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On the Readings for Sunday, July 13, 2014
"The Sower (Sower with Setting Sun)" (1888) by Vincent van Gogh (www.wikiart.org)

Readings:

• Isa 55:10-11
• Psa 65:10, 11, 12-13, 14
• Rom 8:18-23
• Mt 13:1-23

The well-known parable of the seed and the sower is the first of seven parables in Matthew 13. These are known as the “Sermon of Parables” (Mt 13:1-53), and this sermon, as a whole, is the third great sermon recorded in the first Gospel, the previous two being the Sermon on the Mount (Mt 5-7) and the Mission Sermon (Mt 10:5-42).

There are about forty parables in the Gospels of Matthew, Mark, and Luke (the Fourth Gospel contains no parables), and each expresses some truth about the mystery of the Kingdom of God, which is the heart of Jesus’ preaching. They impart, Jesus told the disciples, “the secrets of the kingdom of heaven”, and are meant to enlighten those who hear with faith, while frustrating those without faith, “because they look but do not see and hear but do not listen or understand”.

Yet the parables are not secret codes for a certain select, but are challenging calls to conversion. Parables, explains Erasmo Leiva-Merikakis, “are means used by God’s mercy to reach the obtuse and hard-hearted, to give them something they can grasp that will perhaps initiate in them a process of conversion.” They reveal by concealing, and in doing so they test our humility and our willingness to really hear and know the Word of God.

The first four parables in Matthew 13 (vs. 1-43) focus on how the kingdom grows and the transforming power of God’s Word that brings about such supernatural growth. The final three parables (vs. 44-50), are concerned with the complete and radical choice demanded by the reality of the kingdom, which requires a full commitment of the heart, soul, and mind.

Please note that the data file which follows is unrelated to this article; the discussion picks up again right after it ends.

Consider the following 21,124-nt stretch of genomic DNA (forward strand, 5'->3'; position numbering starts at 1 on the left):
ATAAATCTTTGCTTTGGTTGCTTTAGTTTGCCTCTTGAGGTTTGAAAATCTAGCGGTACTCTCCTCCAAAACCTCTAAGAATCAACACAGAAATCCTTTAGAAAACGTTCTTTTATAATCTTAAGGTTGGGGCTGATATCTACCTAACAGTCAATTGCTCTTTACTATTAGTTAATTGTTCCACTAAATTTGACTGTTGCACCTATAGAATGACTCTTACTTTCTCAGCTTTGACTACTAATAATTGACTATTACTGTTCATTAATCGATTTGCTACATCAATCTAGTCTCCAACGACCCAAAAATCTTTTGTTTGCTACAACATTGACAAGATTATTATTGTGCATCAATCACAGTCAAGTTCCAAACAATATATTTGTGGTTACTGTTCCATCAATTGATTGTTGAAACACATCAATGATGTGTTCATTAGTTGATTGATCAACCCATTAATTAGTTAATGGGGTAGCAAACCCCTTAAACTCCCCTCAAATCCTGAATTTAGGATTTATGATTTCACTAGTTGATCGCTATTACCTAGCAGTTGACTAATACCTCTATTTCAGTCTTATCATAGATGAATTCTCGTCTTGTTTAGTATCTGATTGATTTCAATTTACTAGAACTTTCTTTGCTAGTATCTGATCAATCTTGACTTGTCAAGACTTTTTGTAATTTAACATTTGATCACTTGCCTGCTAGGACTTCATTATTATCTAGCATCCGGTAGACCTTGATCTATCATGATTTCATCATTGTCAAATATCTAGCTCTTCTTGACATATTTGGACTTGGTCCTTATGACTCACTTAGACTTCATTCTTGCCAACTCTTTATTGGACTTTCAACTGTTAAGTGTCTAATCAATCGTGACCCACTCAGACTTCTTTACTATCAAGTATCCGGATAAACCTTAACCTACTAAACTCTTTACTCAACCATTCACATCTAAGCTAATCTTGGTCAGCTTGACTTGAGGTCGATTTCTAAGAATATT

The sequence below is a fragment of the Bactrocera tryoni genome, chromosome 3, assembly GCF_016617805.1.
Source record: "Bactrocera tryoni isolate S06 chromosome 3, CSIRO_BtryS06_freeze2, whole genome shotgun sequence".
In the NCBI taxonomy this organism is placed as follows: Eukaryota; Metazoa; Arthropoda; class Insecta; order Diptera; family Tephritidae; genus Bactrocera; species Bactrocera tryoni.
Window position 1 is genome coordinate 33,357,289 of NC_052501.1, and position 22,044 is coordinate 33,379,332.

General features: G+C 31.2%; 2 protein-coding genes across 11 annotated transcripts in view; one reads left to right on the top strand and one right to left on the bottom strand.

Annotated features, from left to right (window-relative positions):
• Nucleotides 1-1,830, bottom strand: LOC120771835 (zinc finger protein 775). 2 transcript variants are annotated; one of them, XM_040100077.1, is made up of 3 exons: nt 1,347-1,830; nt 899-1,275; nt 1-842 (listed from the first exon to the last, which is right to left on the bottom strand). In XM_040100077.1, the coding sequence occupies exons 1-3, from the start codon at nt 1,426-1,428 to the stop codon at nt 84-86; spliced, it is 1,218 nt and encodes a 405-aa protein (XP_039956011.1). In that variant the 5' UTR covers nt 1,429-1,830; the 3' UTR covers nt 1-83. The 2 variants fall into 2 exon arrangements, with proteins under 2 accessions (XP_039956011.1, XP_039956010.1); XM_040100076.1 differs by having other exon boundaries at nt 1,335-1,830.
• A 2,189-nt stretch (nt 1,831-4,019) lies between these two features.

Today’s reading from the prophet Isaiah describes how the goodness of God is evident in the rain and snow that waters the earth, thus providing the means of natural life—seed and bread—for everyone. Likewise, the word of God goes forth to all men and it “shall not return to me void”. So the word of God is likened to a seed; similarly, Jesus made a direct connection between the seed and the “word of the kingdom”. The seed that is sowed is not just a collection of words about the kingdom, but is the Word sent by the Father to dwell among men. This is, of course, the Incarnation, the coming the Logos, or Word, into the world (cf. Jn 1:9-18).

This seed is also the entire body of the teachings of the Incarnate Word, as well as the “good news” of his saving death and resurrection, by which the Kingdom is established and revealed. “In the word, in the works, and in the presence of Christ, this kingdom was clearly open to the view of men”, states the Second Vatican Council’s dogmatic constitution on the Church, “The Word of the Lord is compared to a seed which is sown in a field; those who hear the Word with faith and become part of the little flock of Christ, have received the Kingdom itself. Then, by its own power the seed sprouts and grows until harvest time”.

The constitution further notes, “While it slowly grows, the Church strains toward the completed Kingdom and, with all its strength, hopes and desires to be united in glory with its King” (par 5).

This parable of the seed and sower describes the slow growth and the straining of the Church here on earth. The path is the world, which is fallen and fractured, containing every sort of distraction and temptation. It contains much rocky ground and many thorns. Creation, as St. Paul observed, “is made subject to futility”, desiring to “be set free from slavery to corruption”.

But the world is also a place of authentic choice and of new life for those who are receptive to the seed. Those who truly hear, Jesus said, will be healed; they are, in the words of St. Paul, partakers in the “glorious freedom of the children of God”.

(This "Opening the Word" column originally appeared in the July 10, 2011, edition of Our Sunday Visitor newspaper.)

 
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Carl E. Olson editor@catholicworldreport.com

Carl E. Olson is editor of Catholic World Report and Ignatius Insight.
 
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